In the 1800s, in England, manners were seen as a way of reinforcing stability in society and maintaining social class rank. If you were to show bad manners in public, it would give you a bad reputation.
Social Guidelines :
- Introducing and acknowledging people: People of a lower social hierarchy were to wait to be introduced to those of a higher social hierarchy — unless the higher-class person were to introduce himself to the lower-class person first. However, if not properly introduced, people were to remain silent.
- The Lady: Young women were expected to effectively display their availability and attractions to appropriate members of the opposite sex without deception or exploitation. It was not appropriate for a girl to be “out” (being socially active out of the house) before the age of 16.
- The Gentleman: A gentleman was always introduced to a lady first. A gentleman needed to establish that he was paying attention to the appropriate daughter of a family, which would be the eldest. A gentleman was to help the ladies out of the carriage due to the women’s long flowing dresses. If there were no available chairs left in the room, a gentleman was to give up hisseat to any woman left standing.
- Speaking appropriately: When talking in large groups, you were not to make jokes about young couples’ love interests, a woman’s pregnancy, or a child being born out of wedlock. “Also, rude or suggestive comments were not tolerated, as was boasting, interrupting, and pushy or loud conversation” (Ray).
- Courting: “Prior to their engagement, couples met at dances and dinner parties, where friends and family were also present and observing (chaperoning) them. Society forbid unengaged couples to take long walks alone; ride in carriages (open or closed) alone; go for a horseback ride alone; or even write letters to each other” (Ray). A nobleman’s daughter would not be allowed to marry a merchant or any man of a lower hierarchy. A woman was not allowed to marry without her parent’s permission before the age of 21.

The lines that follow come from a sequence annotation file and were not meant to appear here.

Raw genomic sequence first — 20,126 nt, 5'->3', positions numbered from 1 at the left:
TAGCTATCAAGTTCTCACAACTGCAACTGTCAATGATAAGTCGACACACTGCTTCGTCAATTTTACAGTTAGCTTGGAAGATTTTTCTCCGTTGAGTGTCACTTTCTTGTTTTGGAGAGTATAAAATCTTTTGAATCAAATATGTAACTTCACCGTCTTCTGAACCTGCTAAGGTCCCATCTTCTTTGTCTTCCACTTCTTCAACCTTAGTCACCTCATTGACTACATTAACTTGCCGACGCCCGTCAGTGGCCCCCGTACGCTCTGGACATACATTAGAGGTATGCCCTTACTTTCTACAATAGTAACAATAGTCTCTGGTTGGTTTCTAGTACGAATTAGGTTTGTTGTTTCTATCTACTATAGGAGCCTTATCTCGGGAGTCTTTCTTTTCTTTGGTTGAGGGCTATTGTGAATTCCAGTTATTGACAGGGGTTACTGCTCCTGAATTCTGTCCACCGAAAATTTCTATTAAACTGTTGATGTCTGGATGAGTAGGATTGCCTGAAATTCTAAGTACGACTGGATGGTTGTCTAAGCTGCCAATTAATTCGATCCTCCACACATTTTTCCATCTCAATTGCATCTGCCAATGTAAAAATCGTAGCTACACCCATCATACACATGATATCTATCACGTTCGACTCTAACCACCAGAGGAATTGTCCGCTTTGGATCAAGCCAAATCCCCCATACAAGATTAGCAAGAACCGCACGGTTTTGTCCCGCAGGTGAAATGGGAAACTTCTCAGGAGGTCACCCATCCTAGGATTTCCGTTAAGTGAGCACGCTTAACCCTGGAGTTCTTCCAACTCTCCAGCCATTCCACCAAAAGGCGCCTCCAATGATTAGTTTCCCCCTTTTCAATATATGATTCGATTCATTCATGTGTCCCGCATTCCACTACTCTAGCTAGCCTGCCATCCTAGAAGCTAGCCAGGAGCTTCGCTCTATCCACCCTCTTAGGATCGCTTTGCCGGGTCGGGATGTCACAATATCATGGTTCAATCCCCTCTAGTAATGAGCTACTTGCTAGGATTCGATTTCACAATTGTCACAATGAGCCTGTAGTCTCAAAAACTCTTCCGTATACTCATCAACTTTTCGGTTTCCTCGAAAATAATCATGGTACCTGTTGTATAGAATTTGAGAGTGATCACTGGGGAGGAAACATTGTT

- Dancing the night away: “Dancing was not close-body dancing: Dancers held hands with their arms extended” (Ray). A couple could only dance together twice during a social event, unless they were engaged or very serious about one other. It was considered improper otherwise. Each dance consisted of two 15-minute dances. However, a couple would have a longer amount of time together.
- The piano: A place where a male and female are able to be alone together in public. If a female were to be playing the piano, someone would usually come up to turn the pages; a friend or a male. If a male were to come turn the pages of the music for the female it usually showed interest because he would also socialize and talk to her, it was a form of flirting in the 1800s.
Ray, Joan Elizabeth Klingel. “Social Etiquette in Jane Austen’s World.” – For Dummies. N.p., n.d. Web. 04 Feb. 2016.